- Photo by Steve J. Sherman
- Pianist Fred Hersch is nominated for two Grammy Awards.
Pianist Fred Hersch rarely plays a set or an entire night without a Thelonious Monk tune, he says. As a composer, bandleader and soloist with a broad background including jazz and classical music, he's got a large repertoire from which to draw, but Monk sticks out for unusual reasons. One is an improvised solo on Monk's "Work" that drew a current Grammy nomination. Another is a stark image from a dream Hersch had while in a seven-week medically induced coma in 2008.
"I never remembered my dreams much," Hersch says. "But I recalled vivid dreams from the coma. ... In one, I was in a jail cell next to Monk, and we were in a competition to finish composing a song first."
Competing with Monk to compose music is an anxiety dream for the rare few, and Hersch is one of them — as a renowned performer and winner of numerous awards, grants and fellowships. His medical ordeal included a bout with septic shock that almost killed him, Hersch says. He lost all motor skills, and for eight months could neither eat food nor drink water. But following a remarkable recovery, he turned several of those vivid dreams into the music in the jazz/theater piece My Coma Dreams, which debuted in northern New Jersey in May 2011. (To simulate the Monk dream, he set a kitchen timer for 20 minutes and composed the song in that time.)
But before that piece premiered, Hersch had resumed his normal life and career. He recorded Alone at the Vanguard in December 2010, and the 2011 release drew two Grammy nominations (best instrumental jazz album and best improvised solo). He'll record another album at New York's legendary Village Vanguard when the Grammy winners are announced Feb. 12. But this week, he's on a quick tour of Louisiana that includes a show at NOCCA on Saturday. It's his first visit to New Orleans in more than 10 years, and he'll be joined by longtime collaborator Drew Gress on bass and Eric McPherson on drums. They'll perform music by Hersch, Wayne Shorter, Monk and Ornette Coleman, Hersch says.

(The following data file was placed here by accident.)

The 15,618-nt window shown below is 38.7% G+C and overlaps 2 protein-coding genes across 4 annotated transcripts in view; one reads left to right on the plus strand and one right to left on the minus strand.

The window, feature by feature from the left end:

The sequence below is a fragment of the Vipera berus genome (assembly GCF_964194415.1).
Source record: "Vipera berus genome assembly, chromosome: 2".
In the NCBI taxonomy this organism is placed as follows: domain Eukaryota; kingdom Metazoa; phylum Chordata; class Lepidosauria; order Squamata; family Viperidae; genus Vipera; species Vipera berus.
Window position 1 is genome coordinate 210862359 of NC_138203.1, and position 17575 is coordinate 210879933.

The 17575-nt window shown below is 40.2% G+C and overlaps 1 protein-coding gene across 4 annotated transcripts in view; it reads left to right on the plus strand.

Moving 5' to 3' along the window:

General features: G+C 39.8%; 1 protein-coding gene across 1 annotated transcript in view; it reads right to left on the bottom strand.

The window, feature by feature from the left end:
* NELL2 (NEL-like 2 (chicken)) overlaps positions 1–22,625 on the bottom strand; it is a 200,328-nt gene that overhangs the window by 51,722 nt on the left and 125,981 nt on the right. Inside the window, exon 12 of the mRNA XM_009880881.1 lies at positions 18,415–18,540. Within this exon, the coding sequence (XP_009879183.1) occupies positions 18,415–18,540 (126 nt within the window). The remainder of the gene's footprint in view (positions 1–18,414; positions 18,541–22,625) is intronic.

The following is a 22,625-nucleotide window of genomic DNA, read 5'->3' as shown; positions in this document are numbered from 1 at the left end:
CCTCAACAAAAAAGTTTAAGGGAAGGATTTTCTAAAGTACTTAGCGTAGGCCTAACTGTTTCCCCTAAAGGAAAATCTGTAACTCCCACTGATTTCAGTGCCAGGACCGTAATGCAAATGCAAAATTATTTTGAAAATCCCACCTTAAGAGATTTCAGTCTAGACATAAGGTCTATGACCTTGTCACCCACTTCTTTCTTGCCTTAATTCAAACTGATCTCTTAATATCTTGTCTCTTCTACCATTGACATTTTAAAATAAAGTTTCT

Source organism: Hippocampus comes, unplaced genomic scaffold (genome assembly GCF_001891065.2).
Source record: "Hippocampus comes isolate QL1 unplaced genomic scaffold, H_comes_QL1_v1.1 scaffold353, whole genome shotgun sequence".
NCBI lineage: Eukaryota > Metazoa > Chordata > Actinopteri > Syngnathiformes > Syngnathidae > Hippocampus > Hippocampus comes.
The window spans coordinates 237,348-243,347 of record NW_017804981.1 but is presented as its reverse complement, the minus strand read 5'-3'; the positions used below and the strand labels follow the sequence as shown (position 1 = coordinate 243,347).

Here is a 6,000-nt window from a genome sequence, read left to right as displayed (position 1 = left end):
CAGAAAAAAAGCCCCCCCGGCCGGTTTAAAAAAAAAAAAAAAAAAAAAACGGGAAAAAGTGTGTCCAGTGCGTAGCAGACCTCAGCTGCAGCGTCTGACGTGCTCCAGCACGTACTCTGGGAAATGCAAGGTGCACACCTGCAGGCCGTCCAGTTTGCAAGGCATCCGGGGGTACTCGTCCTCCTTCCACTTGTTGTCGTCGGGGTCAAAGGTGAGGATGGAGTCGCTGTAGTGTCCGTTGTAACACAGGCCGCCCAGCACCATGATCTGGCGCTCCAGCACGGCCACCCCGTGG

Hersch tours heavily and has composed or recorded more than 70 albums, but Alone at the Vanguard captures him in his element.
"It's my home club," Hersch says. "I'm a regular. I have a picture on the wall."
Hersch was the first artist booked for an entire week of solo shows at the club, an indication of his stature among top jazz pianists. And he joins some of the legends who have released albums recorded at the Village Vanguard, including Sonny Rollins, John Coltrane and Bill Evans.
Alone at the Vanguard features the final Sunday night set of a weeklong engagement. He originally intended to pick songs recorded over six nights, but he liked the final set and released it in its entirety. He may release a second volume featuring highlights from the rest of the recordings.
"There's something about live recording I've grown to love as I have gotten older," Hersch says. "You're just playing your gig. ... That set had an organic feel to it. Sunday night audiences are very focused. There's lots of other musicians, and some people who come earlier in the week come back again. I thought the audience was really with me."
The album is marked by warm melodies and poised, unhurried playing.
"My music isn't a lot of flash and hit-you-over-the-head kind of stuff," he says. "I like to take the audience on a journey and tell a story."
He's a critics' favorite, but Hersch believes his music works for both casual listeners and sophisticated audiences.
"With instrumental storytelling, you're allowing a piece to go somewhere," he says. "Like in classical music, everyone can appreciate the beauty of an orchestra, but great composers use the materials, say harmonically or rhythmically, to take you somewhere. The more you know about the forms, the more you can appreciate beyond that it sounds beautiful. I try to play for both audiences."
Hersch will teach a master class with NOCCA students, but most of his teaching has been at the college level and at conservatories. But even as a recipient of Rockefeller, Guggenheim and National Endowment for the Arts grants, he considers himself a student. He still visits a piano teacher, Sophia Rosoff (who is 90 years old). And he frequents the Vanguard to hear new, young musicians. One upcoming recording project is a duo with 24-year-old guitarist Julian Lage. Italian clarinetist Nico Gori will collaborate with Hersch on another album. While 2011 was a busy year for Hersch, he expects 2012 to be busier still.
"I'm not saying I am an overnight success at 56," he says. "But it seems that things are really lining up for me. ... I think it's great that I'm in my mid-50s and maybe my best music is ahead of me."